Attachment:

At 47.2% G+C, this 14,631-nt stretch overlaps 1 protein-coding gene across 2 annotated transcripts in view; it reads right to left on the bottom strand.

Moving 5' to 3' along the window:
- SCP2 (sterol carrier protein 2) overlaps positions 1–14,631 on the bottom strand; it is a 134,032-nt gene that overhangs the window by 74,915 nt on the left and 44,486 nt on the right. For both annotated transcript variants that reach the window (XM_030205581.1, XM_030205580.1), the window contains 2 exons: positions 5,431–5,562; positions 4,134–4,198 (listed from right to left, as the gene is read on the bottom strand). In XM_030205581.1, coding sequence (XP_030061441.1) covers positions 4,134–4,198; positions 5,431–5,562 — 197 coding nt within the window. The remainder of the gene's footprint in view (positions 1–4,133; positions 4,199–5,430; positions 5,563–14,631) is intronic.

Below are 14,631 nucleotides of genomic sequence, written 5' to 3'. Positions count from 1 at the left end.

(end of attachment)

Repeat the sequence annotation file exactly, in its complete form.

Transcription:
At 47.2% G+C, this 14,631-nt stretch overlaps 1 protein-coding gene across 2 annotated transcripts in view; it reads right to left on the bottom strand.

Moving 5' to 3' along the window:
- SCP2 (sterol carrier protein 2) overlaps positions 1–14,631 on the bottom strand; it is a 134,032-nt gene that overhangs the window by 74,915 nt on the left and 44,486 nt on the right. For both annotated transcript variants that reach the window (XM_030205581.1, XM_030205580.1), the window contains 2 exons: positions 5,431–5,562; positions 4,134–4,198 (listed from right to left, as the gene is read on the bottom strand). In XM_030205581.1, coding sequence (XP_030061441.1) covers positions 4,134–4,198; positions 5,431–5,562 — 197 coding nt within the window. The remainder of the gene's footprint in view (positions 1–4,133; positions 4,199–5,430; positions 5,563–14,631) is intronic.

Below are 14,631 nucleotides of genomic sequence, written 5' to 3'. Positions count from 1 at the left end.